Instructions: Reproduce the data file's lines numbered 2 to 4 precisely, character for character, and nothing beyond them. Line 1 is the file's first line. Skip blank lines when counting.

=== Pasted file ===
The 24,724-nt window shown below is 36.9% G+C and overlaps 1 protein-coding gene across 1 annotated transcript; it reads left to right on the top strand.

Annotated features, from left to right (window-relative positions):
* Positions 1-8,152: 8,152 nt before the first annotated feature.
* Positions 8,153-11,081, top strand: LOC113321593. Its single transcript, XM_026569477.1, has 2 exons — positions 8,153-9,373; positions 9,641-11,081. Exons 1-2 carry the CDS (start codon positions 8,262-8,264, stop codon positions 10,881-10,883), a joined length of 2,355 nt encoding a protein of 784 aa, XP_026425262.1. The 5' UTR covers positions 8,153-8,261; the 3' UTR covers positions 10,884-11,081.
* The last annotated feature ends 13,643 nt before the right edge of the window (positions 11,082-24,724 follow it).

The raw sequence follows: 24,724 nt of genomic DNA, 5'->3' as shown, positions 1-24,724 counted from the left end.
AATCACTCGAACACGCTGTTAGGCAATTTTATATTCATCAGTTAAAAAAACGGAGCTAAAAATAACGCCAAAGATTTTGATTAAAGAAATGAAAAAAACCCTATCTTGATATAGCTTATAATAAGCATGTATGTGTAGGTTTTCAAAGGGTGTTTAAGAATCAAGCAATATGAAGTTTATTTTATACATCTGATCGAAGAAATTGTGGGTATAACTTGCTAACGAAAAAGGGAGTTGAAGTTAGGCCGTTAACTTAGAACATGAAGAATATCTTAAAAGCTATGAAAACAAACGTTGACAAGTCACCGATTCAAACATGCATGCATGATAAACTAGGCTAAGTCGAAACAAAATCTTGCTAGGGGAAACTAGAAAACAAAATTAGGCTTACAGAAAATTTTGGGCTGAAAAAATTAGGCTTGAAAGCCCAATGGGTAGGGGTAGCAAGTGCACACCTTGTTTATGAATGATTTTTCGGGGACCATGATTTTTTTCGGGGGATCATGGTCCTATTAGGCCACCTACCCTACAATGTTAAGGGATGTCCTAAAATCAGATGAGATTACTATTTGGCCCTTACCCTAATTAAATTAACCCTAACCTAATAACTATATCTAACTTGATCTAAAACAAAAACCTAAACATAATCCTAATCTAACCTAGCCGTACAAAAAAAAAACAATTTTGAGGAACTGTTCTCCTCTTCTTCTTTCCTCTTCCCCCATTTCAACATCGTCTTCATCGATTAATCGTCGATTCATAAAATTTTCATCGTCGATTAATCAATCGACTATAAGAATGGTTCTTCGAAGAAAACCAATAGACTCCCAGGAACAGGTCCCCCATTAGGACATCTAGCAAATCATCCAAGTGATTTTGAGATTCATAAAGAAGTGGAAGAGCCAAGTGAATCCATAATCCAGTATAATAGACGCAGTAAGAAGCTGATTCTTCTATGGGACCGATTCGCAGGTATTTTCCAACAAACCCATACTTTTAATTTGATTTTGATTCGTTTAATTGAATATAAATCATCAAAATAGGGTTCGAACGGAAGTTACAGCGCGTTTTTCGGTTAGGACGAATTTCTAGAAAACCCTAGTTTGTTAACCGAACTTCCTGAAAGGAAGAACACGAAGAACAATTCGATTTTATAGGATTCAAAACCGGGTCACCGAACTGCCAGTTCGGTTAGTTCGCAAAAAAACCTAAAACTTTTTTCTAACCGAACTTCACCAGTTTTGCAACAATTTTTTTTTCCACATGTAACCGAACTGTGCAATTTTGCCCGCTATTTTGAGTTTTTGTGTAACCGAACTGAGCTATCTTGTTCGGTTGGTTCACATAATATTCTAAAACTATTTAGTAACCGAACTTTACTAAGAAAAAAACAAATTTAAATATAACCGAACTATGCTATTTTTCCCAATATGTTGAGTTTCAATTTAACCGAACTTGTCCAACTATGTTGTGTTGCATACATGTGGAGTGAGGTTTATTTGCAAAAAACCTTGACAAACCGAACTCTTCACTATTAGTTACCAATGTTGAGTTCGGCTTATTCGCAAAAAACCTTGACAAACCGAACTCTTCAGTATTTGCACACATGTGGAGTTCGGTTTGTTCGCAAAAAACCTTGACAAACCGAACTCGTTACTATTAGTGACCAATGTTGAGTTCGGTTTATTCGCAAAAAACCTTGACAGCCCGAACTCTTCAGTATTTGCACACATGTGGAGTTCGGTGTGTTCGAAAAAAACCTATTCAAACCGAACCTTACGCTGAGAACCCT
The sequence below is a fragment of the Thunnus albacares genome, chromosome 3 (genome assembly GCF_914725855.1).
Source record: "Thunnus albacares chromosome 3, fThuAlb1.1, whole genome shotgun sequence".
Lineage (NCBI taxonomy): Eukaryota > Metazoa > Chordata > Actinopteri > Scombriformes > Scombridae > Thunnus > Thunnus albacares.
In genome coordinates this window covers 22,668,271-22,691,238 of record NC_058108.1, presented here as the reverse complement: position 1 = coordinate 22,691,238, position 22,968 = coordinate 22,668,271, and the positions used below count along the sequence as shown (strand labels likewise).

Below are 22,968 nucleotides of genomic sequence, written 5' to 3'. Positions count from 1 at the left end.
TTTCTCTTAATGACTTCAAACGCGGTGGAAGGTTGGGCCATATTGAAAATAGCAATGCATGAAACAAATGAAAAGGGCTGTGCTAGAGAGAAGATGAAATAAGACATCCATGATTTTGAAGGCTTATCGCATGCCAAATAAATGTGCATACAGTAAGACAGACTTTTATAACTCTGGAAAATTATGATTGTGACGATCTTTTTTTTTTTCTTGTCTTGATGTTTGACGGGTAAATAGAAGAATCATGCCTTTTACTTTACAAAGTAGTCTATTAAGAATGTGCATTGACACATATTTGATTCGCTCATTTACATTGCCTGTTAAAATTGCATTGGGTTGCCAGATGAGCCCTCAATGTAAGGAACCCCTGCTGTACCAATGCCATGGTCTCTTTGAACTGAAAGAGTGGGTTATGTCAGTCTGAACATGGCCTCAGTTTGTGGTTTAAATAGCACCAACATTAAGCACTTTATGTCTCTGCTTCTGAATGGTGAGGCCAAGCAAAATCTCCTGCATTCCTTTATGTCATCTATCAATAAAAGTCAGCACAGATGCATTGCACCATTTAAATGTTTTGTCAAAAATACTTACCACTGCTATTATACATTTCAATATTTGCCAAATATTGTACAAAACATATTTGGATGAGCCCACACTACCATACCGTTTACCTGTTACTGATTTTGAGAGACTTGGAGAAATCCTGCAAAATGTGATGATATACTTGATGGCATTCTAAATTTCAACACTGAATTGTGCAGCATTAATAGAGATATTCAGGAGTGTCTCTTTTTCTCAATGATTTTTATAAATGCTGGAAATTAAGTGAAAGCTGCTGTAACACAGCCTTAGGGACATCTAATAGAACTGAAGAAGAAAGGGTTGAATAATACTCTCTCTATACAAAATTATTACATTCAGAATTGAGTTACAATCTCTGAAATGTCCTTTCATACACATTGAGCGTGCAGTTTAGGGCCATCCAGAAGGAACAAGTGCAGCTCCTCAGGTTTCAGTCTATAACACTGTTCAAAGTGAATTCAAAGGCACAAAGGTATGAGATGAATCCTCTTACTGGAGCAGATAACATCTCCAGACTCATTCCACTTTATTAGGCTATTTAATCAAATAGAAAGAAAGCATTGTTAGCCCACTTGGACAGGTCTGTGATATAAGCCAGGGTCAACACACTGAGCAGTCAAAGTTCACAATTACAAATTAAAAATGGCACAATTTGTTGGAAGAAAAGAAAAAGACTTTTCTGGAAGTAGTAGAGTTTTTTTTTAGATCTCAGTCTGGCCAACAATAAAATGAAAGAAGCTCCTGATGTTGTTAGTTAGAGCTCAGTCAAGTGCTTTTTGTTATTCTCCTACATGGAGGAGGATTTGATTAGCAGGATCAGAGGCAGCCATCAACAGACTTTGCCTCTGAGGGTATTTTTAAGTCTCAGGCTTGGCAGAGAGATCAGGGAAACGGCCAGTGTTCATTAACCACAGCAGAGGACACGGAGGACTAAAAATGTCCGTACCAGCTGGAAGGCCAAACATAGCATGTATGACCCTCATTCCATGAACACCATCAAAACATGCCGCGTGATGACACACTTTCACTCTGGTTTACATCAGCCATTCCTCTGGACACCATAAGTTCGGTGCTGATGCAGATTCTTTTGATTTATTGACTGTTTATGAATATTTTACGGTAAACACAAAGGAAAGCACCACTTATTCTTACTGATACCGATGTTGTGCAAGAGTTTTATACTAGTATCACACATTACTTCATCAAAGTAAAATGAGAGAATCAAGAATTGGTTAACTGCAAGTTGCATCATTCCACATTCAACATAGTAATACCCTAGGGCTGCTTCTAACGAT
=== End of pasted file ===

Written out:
Annotated features, from left to right (window-relative positions):
* Positions 1-8,152: 8,152 nt before the first annotated feature.
* Positions 8,153-11,081, top strand: LOC113321593. Its single transcript, XM_026569477.1, has 2 exons — positions 8,153-9,373; positions 9,641-11,081. Exons 1-2 carry the CDS (start codon positions 8,262-8,264, stop codon positions 10,881-10,883), a joined length of 2,355 nt encoding a protein of 784 aa, XP_026425262.1. The 5' UTR covers positions 8,153-8,261; the 3' UTR covers positions 10,884-11,081.